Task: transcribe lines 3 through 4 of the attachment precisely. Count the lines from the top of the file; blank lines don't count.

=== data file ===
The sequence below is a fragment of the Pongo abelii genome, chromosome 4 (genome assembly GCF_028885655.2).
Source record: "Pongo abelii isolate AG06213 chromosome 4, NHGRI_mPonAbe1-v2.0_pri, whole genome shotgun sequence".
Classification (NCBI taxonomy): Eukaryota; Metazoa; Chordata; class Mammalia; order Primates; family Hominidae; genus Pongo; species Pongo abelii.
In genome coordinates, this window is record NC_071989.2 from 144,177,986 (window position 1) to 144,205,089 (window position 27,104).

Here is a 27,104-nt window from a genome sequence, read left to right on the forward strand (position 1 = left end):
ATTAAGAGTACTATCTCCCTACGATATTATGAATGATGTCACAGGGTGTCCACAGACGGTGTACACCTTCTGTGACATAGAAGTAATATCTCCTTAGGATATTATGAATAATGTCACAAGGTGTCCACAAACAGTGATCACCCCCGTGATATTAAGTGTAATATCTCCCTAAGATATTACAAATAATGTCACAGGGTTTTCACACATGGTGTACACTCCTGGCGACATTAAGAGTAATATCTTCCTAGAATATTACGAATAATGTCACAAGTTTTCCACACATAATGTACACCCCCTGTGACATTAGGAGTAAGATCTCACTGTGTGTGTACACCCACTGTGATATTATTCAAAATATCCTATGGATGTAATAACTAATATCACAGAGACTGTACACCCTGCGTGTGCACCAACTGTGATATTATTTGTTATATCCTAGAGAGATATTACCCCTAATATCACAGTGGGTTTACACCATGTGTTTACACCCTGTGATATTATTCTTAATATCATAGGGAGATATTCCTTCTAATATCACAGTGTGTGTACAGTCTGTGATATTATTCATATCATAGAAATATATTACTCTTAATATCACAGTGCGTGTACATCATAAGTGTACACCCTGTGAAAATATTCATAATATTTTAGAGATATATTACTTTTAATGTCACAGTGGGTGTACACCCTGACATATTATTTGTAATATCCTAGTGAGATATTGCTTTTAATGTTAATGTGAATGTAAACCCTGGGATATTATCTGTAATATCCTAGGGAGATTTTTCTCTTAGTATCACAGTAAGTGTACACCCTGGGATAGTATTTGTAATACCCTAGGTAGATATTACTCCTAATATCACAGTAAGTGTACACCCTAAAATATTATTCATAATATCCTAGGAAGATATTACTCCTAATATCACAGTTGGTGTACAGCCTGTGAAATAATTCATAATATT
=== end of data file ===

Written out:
Classification (NCBI taxonomy): Eukaryota; Metazoa; Chordata; class Mammalia; order Primates; family Hominidae; genus Pongo; species Pongo abelii.
In genome coordinates, this window is record NC_071989.2 from 144,177,986 (window position 1) to 144,205,089 (window position 27,104).